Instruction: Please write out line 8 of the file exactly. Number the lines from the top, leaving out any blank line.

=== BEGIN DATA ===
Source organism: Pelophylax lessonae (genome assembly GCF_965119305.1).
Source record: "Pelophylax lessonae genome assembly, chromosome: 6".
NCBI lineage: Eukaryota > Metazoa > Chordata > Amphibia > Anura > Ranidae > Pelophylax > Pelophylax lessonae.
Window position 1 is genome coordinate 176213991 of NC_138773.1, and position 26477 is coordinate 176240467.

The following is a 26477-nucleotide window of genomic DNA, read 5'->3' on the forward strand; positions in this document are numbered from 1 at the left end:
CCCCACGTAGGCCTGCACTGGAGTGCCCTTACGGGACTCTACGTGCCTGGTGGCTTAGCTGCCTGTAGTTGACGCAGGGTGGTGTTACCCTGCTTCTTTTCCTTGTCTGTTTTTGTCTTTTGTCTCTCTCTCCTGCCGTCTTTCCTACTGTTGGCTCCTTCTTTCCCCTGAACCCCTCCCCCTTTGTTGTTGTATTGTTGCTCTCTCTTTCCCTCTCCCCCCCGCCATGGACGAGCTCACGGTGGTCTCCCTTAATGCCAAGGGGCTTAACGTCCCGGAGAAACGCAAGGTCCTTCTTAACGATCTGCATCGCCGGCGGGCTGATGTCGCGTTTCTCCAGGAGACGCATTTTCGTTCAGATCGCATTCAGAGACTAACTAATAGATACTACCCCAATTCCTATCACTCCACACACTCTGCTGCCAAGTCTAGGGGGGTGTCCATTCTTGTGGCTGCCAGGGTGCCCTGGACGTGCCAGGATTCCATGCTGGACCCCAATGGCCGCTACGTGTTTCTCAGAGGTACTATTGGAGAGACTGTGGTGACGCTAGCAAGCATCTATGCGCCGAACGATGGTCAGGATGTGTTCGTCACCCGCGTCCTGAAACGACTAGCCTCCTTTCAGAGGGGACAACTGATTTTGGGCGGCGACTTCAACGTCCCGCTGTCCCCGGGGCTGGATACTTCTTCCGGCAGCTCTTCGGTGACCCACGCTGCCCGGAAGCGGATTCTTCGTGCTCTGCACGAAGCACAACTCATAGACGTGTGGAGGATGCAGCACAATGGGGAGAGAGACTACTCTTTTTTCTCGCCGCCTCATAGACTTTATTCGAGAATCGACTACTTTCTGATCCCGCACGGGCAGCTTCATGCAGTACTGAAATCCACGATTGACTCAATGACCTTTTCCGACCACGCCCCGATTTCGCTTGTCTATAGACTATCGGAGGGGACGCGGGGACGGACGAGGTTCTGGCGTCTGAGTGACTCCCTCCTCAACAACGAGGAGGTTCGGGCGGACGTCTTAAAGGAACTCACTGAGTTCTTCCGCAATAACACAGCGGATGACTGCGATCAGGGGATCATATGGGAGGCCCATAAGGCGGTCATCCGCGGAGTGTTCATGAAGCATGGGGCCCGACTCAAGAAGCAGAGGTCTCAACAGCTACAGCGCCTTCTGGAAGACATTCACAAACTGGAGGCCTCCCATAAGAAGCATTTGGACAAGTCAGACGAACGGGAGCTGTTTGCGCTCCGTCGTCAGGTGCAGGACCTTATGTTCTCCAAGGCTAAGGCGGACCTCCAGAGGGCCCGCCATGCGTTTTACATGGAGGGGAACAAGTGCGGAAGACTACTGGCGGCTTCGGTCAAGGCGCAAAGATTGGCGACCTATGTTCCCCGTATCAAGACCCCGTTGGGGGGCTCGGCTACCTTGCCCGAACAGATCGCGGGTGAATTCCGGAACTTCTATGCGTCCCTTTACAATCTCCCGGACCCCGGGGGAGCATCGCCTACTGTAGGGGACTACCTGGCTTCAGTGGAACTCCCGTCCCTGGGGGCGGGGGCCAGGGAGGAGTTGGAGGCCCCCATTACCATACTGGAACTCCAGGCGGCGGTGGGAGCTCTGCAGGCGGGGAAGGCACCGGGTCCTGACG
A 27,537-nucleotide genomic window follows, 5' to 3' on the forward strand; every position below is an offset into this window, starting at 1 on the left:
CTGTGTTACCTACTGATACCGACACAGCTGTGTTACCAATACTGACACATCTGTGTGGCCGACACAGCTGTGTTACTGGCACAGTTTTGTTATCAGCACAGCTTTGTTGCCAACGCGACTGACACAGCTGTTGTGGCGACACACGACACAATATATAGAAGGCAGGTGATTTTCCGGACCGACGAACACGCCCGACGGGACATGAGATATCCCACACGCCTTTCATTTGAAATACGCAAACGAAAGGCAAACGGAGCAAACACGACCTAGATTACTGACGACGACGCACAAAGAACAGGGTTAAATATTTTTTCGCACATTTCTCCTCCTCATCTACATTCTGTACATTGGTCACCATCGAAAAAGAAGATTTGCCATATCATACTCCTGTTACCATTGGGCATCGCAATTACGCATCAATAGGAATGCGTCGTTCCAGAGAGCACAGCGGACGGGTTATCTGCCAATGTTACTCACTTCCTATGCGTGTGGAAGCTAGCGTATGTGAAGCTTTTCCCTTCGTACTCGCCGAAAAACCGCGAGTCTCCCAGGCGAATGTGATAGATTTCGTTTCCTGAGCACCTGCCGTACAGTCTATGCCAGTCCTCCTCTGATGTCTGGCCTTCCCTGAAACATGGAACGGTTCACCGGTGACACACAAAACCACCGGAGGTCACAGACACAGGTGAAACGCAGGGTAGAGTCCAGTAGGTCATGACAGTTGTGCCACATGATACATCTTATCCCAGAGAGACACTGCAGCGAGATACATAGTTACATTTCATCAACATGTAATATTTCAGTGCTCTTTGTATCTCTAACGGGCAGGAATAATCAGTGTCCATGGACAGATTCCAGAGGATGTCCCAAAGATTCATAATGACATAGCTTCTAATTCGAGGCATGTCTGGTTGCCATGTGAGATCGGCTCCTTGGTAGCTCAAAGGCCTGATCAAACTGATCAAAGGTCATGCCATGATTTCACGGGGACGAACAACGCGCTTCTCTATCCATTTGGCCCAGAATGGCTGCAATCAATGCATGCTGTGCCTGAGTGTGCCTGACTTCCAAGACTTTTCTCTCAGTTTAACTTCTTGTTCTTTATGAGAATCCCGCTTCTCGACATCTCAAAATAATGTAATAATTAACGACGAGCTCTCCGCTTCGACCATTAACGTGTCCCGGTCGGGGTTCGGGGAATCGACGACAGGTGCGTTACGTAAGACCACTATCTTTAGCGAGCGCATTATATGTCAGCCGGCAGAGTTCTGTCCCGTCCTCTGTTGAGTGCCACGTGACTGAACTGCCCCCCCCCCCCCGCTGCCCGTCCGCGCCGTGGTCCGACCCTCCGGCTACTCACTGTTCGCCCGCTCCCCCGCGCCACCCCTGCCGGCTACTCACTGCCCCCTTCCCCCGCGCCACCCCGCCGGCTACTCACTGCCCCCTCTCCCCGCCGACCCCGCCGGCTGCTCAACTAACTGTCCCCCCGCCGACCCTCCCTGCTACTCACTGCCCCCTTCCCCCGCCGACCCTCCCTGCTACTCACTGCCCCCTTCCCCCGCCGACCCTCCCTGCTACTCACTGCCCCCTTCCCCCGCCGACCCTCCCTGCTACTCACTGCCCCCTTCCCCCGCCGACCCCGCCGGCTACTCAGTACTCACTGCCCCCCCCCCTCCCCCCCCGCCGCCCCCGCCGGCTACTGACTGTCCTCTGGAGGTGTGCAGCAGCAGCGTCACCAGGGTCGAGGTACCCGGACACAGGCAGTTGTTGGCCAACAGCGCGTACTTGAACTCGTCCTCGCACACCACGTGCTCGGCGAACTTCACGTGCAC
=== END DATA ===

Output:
CTGTGTTACCTACTGATACCGACACAGCTGTGTTACCAATACTGACACATCTGTGTGGCCGACACAGCTGTGTTACTGGCACAGTTTTGTTATCAGCACAGCTTTGTTGCCAACGCGACTGACACAGCTGTTGTGGCGACACACGACACAATATATAGAAGGCAGGTGATTTTCCGGACCGACGAACACGCCCGACGGGACATGAGATATCCCACACGCCTTTCATTTGAAATACGCAAACGAAAGGCAAACGGAGCAAACACGACCTAGATTACTGACGACGACGCACAAAGAACAGGGTTAAATATTTTTTCGCACATTTCTCCTCCTCATCTACATTCTGTACATTGGTCACCATCGAAAAAGAAGATTTGCCATATCATACTCCTGTTACCATTGGGCATCGCAATTACGCATCAATAGGAATGCGTCGTTCCAGAGAGCACAGCGGACGGGTTATCTGCCAATGTTACTCACTTCCTATGCGTGTGGAAGCTAGCGTATGTGAAGCTTTTCCCTTCGTACTCGCCGAAAAACCGCGAGTCTCCCAGGCGAATGTGATAGATTTCGTTTCCTGAGCACCTGCCGTACAGTCTATGCCAGTCCTCCTCTGATGTCTGGCCTTCCCTGAAACATGGAACGGTTCACCGGTGACACACAAAACCACCGGAGGTCACAGACACAGGTGAAACGCAGGGTAGAGTCCAGTAGGTCATGACAGTTGTGCCACATGATACATCTTATCCCAGAGAGACACTGCAGCGAGATACATAGTTACATTTCATCAACATGTAATATTTCAGTGCTCTTTGTATCTCTAACGGGCAGGAATAATCAGTGTCCATGGACAGATTCCAGAGGATGTCCCAAAGATTCATAATGACATAGCTTCTAATTCGAGGCATGTCTGGTTGCCATGTGAGATCGGCTCCTTGGTAGCTCAAAGGCCTGATCAAACTGATCAAAGGTCATGCCATGATTTCACGGGGACGAACAACGCGCTTCTCTATCCATTTGGCCCAGAATGGCTGCAATCAATGCATGCTGTGCCTGAGTGTGCCTGACTTCCAAGACTTTTCTCTCAGTTTAACTTCTTGTTCTTTATGAGAATCCCGCTTCTCGACATCTCAAAATAATGTAATAATTAACGACGAGCTCTCCGCTTCGACCATTAACGTGTCCCGGTCGGGGTTCGGGGAATCGACGACAGGTGCGTTACGTAAGACCACTATCTTTAGCGAGCGCATTATATGTCAGCCGGCAGAGTTCTGTCCCGTCCTCTGTTGAGTGCCACGTGACTGAACTGCCCCCCCCCCCCCGCTGCCCGTCCGCGCCGTGGTCCGACCCTCCGGCTACTCACTGTTCGCCCGCTCCCCCGCGCCACCCCTGCCGGCTACTCACTGCCCCCTTCCCCCGCGCCACCCCGCCGGCTACTCACTGCCCCCTCTCCCCGCCGACCCCGCCGGCTGCTCAACTAACTGTCCCCCCGCCGACCCTCCCTGCTACTCACTGCCCCCTTCCCCCGCCGACCCTCCCTGCTACTCACTGCCCCCTTCCCCCGCCGACCCTCCCTGCTACTCACTGCCCCCTTCCCCCGCCGACCCTCCCTGCTACTCACTGCCCCCTTCCCCCGCCGACCCCGCCGGCTACTCAGTACTCACTGCCCCCCCCCCTCCCCCCCCGCCGCCCCCGCCGGCTACTGACTGTCCTCTGGAGGTGTGCAGCAGCAGCGTCACCAGGGTCGAGGTACCCGGACACAGGCAGTTGTTGGCCAACAGCGCGTACTTGAACTCGTCCTCGCACACCACGTGCTCGGCGAACTTCACGTGCAC